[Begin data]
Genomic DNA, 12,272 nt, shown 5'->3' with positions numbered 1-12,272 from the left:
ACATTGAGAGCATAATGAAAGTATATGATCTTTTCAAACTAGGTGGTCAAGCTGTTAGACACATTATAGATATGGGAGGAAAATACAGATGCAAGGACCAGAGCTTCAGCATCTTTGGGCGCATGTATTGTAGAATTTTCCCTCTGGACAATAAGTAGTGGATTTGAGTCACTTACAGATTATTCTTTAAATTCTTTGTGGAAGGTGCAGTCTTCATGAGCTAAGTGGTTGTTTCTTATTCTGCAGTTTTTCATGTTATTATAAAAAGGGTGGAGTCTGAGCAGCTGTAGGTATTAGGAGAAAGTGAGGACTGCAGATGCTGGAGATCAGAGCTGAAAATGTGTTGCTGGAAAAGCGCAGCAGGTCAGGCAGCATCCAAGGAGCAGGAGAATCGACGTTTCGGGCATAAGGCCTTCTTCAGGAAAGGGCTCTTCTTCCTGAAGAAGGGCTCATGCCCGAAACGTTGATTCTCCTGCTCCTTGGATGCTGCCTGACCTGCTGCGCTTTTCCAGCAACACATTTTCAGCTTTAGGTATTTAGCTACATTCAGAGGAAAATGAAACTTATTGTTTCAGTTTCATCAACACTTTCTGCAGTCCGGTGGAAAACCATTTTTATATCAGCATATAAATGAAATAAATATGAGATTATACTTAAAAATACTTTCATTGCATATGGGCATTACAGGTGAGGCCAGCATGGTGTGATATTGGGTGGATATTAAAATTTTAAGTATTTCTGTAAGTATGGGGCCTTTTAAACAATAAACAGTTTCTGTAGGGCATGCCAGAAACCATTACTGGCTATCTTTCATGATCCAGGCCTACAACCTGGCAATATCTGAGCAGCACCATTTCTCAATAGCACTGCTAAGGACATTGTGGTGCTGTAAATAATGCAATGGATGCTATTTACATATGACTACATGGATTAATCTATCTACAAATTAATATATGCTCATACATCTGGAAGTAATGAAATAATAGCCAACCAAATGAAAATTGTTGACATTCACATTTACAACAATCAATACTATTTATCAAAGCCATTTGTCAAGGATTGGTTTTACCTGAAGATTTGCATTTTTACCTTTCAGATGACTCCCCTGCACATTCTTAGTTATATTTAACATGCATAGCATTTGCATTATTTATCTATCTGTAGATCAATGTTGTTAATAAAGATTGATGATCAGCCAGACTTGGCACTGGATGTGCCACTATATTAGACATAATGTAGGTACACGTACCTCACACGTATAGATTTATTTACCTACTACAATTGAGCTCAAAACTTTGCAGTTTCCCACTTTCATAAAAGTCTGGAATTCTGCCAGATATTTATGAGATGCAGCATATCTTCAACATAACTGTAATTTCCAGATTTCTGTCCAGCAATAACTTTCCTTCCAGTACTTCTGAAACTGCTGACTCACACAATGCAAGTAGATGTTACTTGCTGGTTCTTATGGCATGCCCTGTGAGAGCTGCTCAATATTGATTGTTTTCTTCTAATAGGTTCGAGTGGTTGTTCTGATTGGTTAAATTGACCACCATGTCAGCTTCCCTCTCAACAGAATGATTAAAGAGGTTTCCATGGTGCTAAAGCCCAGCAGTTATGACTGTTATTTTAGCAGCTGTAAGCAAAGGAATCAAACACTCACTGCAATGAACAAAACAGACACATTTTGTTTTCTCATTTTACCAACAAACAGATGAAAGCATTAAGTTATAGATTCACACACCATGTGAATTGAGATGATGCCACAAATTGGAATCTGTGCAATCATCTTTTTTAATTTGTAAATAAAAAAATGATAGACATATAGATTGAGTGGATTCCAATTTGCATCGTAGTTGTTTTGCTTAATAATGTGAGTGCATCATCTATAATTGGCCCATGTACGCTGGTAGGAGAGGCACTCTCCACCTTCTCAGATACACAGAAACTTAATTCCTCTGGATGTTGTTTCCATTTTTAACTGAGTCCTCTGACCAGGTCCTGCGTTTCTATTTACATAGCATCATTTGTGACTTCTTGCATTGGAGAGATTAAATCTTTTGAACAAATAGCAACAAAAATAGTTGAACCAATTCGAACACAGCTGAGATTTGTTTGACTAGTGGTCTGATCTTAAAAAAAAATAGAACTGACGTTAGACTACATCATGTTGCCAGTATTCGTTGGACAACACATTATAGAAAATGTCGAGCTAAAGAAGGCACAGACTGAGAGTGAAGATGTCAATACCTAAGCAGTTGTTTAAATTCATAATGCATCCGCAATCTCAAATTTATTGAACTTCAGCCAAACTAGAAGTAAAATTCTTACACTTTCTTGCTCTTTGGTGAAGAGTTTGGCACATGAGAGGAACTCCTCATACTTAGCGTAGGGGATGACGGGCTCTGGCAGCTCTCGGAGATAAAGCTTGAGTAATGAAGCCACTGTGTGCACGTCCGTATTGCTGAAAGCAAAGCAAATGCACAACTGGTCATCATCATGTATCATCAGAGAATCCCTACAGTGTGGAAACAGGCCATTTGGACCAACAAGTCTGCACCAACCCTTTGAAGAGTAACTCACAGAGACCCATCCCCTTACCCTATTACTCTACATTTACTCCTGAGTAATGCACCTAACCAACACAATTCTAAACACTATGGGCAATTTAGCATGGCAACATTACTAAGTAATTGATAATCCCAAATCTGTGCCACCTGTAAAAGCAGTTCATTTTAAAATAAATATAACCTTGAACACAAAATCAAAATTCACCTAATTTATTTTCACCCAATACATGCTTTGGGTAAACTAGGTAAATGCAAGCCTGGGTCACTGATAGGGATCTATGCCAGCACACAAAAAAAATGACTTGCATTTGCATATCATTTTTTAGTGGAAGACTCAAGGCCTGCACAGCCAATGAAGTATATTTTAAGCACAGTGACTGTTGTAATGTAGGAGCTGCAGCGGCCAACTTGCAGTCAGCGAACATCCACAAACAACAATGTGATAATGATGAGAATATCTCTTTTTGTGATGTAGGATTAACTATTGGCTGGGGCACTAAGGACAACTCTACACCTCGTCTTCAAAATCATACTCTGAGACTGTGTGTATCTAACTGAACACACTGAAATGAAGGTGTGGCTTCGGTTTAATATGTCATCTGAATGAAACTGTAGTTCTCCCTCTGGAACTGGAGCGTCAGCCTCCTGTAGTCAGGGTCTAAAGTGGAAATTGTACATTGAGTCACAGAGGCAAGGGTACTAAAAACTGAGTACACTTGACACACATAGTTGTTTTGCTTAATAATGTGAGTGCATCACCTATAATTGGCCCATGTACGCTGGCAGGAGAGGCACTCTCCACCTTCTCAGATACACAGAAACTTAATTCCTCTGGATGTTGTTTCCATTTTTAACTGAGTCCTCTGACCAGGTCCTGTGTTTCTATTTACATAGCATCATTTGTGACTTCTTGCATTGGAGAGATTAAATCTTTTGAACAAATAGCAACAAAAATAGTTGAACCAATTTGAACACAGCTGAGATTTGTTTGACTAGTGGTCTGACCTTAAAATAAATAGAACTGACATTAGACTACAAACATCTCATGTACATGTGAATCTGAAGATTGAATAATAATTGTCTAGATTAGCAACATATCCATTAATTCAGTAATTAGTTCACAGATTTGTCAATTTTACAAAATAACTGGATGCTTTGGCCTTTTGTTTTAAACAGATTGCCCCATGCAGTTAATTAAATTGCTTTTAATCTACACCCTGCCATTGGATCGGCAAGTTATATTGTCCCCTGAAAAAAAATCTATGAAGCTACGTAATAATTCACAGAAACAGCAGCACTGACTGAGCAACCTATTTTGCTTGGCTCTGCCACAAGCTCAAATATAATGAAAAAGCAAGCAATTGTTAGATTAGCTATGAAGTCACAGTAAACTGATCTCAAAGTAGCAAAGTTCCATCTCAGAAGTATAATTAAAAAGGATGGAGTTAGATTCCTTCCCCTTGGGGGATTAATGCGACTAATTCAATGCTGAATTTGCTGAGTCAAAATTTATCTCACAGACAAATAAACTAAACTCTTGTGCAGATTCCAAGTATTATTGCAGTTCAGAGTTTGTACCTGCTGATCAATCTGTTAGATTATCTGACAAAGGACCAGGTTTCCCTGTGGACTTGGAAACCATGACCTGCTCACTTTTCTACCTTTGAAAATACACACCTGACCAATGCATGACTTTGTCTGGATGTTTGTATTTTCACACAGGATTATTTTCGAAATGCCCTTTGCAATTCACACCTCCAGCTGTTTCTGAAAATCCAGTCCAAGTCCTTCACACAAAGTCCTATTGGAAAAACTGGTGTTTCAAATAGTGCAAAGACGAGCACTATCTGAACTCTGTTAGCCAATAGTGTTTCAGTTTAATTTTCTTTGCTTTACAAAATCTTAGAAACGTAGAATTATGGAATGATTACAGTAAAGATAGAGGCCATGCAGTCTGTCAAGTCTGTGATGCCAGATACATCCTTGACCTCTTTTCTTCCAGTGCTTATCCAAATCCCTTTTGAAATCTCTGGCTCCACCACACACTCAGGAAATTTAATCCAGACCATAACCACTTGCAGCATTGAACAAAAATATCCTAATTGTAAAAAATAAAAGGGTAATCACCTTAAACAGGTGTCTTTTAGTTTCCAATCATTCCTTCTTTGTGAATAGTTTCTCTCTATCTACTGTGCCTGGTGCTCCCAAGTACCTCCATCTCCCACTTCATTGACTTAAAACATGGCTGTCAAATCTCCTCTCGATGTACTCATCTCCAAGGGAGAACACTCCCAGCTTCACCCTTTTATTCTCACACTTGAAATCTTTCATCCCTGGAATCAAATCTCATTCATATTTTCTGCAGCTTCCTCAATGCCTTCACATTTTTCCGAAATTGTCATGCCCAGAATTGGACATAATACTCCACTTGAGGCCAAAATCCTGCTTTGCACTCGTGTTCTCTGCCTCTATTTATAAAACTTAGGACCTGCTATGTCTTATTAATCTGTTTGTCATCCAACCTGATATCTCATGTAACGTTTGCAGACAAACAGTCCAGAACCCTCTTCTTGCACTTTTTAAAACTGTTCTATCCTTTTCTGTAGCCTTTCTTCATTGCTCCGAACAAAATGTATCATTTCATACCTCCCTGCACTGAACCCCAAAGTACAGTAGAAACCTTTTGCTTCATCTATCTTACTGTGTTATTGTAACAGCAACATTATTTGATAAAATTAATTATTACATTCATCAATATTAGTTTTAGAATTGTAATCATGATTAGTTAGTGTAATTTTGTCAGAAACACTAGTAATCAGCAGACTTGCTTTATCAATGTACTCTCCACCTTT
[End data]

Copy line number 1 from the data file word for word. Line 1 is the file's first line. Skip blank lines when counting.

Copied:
Genomic DNA, 12,272 nt, shown 5'->3' with positions numbered 1-12,272 from the left: